The effect of the 'deeming provision' regarding director independence, if followed, would be to deny the Corporation and all of its shareholders the benefit of this governance model and to prevent the controlling shareholder from participating fully in the oversight function of the Corporation.

Any concerns which may exist in a controlled company situation about conflicts of interest or self-dealing should, in the view of the Board, be resolved directly through a committee of directors who are independent of the controlling shareholder.  The governance model at the Corporation includes such a committee, the Related Party and Conduct Review Committee, which is discussed below in the section entitled “Resolution of Conflicts”. The CSA acknowledged the concerns expressed by some reporting issuers and other commentators as to whether the CSA’s view of director independence is appropriate to companies which, like the Corporation have a majority shareholder. The Corporation is disappointed that the CSA nevertheless concluded in 2018, following publication of Consultation Paper 52-404 Approach to Director and Audit Committee Member Independence, that the current regulatory approach should be maintained.

 (b) Assessment of independence

As summarized in the table set out below, in the Board’s view, 9 of the 15 directors, are independent within the meaning of the Instruments and 14 of the 15 directors are independent of management. Mr. Jeffrey R. Carney, President and Chief Executive Officer of the Corporation, is not independent within the meaning of the Instruments nor independent of management.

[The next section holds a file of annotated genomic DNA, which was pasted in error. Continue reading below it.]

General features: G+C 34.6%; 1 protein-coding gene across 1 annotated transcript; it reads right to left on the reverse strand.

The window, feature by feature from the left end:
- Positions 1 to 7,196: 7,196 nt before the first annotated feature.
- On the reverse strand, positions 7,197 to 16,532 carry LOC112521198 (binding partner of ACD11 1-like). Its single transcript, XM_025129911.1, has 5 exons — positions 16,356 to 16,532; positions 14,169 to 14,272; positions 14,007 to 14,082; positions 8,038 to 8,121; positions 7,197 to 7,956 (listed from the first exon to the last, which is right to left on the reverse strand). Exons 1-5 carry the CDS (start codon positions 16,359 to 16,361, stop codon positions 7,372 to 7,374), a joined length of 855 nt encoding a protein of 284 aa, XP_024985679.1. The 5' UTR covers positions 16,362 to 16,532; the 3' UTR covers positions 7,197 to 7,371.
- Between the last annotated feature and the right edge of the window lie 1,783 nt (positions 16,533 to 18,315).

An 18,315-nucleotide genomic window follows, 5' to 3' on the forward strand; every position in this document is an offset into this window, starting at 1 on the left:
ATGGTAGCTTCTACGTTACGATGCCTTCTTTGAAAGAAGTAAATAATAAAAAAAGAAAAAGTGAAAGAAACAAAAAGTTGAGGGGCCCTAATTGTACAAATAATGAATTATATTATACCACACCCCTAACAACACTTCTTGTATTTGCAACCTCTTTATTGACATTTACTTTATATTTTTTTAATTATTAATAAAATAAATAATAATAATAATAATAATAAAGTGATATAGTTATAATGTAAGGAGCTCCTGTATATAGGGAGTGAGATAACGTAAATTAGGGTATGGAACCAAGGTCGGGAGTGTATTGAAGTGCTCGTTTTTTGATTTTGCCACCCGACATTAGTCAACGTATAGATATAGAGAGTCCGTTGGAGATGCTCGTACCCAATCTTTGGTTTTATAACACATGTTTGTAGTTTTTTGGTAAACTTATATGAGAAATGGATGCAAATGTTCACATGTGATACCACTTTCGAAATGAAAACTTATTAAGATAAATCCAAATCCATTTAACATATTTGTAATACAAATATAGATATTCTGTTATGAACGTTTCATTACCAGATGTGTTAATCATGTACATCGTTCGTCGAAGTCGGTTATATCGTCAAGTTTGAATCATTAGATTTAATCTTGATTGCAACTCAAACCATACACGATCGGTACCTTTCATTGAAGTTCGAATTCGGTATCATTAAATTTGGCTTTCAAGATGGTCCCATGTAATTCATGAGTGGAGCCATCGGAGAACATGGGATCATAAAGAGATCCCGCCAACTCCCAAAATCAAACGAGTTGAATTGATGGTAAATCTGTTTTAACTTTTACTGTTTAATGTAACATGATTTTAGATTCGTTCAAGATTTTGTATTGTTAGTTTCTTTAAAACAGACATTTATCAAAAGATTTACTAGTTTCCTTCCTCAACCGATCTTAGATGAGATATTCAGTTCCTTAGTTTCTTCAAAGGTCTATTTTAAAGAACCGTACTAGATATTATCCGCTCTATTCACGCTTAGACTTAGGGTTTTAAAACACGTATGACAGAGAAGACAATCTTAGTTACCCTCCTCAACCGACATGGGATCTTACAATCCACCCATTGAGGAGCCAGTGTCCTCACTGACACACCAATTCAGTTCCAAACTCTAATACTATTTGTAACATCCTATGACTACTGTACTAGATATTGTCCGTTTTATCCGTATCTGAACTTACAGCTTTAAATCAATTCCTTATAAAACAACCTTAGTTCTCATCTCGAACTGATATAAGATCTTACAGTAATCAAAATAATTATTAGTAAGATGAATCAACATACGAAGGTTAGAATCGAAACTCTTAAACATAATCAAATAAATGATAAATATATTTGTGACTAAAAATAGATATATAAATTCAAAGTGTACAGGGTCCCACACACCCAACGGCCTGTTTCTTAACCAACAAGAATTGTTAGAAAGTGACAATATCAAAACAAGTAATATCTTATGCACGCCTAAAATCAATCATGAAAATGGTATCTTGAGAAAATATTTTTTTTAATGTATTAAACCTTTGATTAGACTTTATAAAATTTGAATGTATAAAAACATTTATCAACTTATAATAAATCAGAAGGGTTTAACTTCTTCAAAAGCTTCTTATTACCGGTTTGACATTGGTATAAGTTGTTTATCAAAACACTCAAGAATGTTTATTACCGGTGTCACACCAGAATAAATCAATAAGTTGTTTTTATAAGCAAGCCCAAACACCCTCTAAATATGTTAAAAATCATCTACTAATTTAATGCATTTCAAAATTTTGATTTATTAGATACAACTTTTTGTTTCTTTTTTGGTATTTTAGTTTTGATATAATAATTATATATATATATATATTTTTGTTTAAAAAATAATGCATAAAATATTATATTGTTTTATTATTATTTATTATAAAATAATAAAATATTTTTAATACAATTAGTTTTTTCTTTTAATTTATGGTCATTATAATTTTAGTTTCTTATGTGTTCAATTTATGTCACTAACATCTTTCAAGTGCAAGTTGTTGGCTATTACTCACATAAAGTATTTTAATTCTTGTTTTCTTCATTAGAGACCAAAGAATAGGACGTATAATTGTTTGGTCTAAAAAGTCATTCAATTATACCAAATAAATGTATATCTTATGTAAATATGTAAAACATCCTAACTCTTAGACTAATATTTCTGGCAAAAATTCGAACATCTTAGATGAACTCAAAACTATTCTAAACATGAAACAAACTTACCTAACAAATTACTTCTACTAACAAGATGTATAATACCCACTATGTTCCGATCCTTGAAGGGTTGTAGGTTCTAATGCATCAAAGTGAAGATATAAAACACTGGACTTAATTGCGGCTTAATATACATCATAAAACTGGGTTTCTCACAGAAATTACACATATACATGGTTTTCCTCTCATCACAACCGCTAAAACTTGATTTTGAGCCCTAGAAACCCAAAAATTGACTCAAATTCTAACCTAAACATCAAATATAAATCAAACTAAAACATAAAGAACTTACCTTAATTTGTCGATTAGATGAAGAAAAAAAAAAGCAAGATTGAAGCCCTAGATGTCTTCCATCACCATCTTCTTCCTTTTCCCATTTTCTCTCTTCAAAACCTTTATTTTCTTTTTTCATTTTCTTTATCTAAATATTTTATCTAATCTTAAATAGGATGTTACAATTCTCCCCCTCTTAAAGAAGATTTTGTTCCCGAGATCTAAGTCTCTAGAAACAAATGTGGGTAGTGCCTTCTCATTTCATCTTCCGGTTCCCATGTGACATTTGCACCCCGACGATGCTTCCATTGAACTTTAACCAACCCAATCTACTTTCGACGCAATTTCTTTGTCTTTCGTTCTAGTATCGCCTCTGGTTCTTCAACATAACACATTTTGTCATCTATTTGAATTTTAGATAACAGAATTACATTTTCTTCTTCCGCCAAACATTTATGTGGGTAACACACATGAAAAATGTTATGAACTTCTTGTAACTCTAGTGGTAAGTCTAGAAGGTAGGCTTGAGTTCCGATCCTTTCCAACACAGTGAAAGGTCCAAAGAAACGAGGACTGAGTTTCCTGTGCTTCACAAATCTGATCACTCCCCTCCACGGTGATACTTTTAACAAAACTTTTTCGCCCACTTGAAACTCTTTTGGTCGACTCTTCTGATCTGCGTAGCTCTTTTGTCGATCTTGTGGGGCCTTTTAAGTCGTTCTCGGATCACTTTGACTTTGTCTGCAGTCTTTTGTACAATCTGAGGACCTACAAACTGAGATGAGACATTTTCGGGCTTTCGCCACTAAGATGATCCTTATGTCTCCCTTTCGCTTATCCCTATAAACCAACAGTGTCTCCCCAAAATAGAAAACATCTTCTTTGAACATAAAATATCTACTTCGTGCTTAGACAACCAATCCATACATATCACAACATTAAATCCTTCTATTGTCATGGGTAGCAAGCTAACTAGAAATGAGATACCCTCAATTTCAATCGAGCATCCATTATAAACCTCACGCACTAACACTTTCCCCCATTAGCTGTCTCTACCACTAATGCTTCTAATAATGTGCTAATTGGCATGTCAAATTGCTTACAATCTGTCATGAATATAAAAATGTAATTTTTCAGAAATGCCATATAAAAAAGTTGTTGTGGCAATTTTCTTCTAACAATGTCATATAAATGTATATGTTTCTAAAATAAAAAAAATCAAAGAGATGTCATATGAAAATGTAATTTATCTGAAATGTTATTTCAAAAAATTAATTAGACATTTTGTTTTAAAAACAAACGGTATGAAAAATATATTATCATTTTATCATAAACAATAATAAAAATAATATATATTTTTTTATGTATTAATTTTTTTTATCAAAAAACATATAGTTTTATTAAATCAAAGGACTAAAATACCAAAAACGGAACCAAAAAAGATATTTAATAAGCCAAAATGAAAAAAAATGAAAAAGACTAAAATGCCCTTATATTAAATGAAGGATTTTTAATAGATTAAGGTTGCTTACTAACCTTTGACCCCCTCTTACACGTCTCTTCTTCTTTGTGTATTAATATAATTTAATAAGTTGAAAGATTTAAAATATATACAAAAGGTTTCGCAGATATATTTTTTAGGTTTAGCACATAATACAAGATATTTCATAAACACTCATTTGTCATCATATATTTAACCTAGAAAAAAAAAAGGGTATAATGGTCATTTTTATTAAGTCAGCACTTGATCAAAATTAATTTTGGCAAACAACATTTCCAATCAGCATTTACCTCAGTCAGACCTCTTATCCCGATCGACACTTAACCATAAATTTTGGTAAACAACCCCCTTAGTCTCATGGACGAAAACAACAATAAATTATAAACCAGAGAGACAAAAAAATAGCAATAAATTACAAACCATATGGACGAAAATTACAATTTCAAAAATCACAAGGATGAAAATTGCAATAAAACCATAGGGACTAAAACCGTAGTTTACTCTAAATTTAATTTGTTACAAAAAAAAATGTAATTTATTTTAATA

INDEPENDENCE OF DIRECTORS

 

 

Director

Independent within the meaning of the Instruments[1]

 

Independent of Management[2]

1.

Marc. A. Bibeau

2.

Jeffrey R. Carney

 

 

3.

Marcel R. Coutu

4.

André Desmarais

 

5.

Paul Desmarais, Jr.

 

6.

Gary Doer

7.

Susan Doniz

8.

Claude Généreux

 

9.

Sharon Hodgson

10.

Sharon MacLeod

11.

Susan J. McArthur

12.

John McCallum

13.

R. Jeffrey Orr

 

14.

Gregory D. Tretiak

15.

Beth Wilson

 

 

TOTAL = 9

 

TOTAL = 14

[1] Messrs. Carney, A. Desmarais, P. Desmarais, Jr., Généreux, Orr and Tretiak are, or within the last three years have been, executive officers or employees of the Corporation, Power Financial or Power Corporation, or otherwise receive some compensation from the Corporation, Power Financial or Power Corporation, and on that basis alone are deemed by the Instruments to be non-independent.